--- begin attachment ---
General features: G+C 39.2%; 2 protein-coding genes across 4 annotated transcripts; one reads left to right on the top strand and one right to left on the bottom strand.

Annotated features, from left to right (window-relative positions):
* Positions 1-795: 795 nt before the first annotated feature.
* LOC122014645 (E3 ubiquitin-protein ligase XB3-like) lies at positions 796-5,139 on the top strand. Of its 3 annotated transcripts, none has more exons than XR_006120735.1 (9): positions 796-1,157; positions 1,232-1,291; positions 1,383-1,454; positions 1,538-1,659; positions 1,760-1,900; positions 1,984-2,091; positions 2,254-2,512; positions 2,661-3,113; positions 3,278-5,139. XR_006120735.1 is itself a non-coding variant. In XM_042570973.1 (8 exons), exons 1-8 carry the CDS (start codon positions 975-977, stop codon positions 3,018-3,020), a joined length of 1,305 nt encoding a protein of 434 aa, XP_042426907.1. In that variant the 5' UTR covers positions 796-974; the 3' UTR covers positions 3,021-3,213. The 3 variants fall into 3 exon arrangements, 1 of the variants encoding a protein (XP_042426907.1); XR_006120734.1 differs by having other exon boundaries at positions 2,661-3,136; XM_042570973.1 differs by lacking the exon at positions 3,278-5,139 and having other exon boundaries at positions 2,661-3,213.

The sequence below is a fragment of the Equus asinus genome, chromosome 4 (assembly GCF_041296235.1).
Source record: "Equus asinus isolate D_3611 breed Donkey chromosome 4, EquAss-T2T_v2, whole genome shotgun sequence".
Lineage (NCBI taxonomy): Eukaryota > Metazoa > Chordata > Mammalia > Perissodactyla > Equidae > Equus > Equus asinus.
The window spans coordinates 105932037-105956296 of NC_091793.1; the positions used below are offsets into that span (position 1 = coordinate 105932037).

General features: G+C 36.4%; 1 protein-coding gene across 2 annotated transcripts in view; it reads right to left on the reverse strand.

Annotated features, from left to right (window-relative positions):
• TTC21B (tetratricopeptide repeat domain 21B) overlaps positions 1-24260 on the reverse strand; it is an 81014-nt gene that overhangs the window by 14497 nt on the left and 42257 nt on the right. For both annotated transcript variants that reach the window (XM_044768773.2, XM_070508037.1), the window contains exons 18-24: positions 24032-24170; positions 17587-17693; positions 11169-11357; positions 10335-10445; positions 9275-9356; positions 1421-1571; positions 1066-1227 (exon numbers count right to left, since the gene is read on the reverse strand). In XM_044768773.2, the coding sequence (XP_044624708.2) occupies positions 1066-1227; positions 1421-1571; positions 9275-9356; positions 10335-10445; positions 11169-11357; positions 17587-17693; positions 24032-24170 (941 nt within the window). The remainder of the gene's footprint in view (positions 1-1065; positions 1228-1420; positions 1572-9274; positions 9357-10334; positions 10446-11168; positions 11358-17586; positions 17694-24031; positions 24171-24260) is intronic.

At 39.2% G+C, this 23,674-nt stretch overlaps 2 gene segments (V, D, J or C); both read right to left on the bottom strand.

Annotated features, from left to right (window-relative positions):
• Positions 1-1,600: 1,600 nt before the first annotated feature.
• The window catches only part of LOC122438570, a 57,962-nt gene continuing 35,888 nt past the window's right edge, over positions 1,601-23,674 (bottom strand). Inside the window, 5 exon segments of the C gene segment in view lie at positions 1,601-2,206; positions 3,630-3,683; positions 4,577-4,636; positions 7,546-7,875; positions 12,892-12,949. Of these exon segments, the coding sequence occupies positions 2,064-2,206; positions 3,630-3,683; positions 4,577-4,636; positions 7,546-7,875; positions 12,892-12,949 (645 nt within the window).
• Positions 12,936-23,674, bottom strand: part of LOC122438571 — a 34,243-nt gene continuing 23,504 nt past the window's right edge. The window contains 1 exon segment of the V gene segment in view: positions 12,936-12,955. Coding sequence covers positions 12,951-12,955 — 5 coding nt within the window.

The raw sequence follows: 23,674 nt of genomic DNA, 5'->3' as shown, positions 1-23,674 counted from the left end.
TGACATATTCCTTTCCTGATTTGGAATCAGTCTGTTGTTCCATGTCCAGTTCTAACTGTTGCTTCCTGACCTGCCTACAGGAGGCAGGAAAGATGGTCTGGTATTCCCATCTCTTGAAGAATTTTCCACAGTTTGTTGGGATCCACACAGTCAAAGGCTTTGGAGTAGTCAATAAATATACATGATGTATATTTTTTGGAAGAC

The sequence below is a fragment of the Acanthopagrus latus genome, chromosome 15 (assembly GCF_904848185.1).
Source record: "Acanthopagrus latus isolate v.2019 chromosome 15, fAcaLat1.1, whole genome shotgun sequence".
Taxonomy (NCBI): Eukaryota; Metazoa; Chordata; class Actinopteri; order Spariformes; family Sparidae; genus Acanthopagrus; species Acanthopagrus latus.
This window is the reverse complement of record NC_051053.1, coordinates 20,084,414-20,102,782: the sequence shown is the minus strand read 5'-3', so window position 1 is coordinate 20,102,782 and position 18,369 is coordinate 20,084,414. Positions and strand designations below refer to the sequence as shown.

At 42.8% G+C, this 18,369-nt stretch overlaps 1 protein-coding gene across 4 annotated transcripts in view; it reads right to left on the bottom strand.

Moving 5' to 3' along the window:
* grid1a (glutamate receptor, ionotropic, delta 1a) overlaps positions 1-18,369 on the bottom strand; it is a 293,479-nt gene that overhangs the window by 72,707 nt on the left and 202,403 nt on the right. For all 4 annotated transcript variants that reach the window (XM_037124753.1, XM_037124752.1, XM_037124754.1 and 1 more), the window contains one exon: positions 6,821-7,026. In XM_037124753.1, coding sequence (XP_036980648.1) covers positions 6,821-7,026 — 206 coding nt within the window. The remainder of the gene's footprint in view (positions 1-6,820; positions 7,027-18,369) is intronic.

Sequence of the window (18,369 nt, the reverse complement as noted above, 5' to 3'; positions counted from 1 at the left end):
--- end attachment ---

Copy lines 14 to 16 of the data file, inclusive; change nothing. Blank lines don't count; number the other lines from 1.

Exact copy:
• Positions 1-1,600: 1,600 nt before the first annotated feature.
• The window catches only part of LOC122438570, a 57,962-nt gene continuing 35,888 nt past the window's right edge, over positions 1,601-23,674 (bottom strand). Inside the window, 5 exon segments of the C gene segment in view lie at positions 1,601-2,206; positions 3,630-3,683; positions 4,577-4,636; positions 7,546-7,875; positions 12,892-12,949. Of these exon segments, the coding sequence occupies positions 2,064-2,206; positions 3,630-3,683; positions 4,577-4,636; positions 7,546-7,875; positions 12,892-12,949 (645 nt within the window).
• Positions 12,936-23,674, bottom strand: part of LOC122438571 — a 34,243-nt gene continuing 23,504 nt past the window's right edge. The window contains 1 exon segment of the V gene segment in view: positions 12,936-12,955. Coding sequence covers positions 12,951-12,955 — 5 coding nt within the window.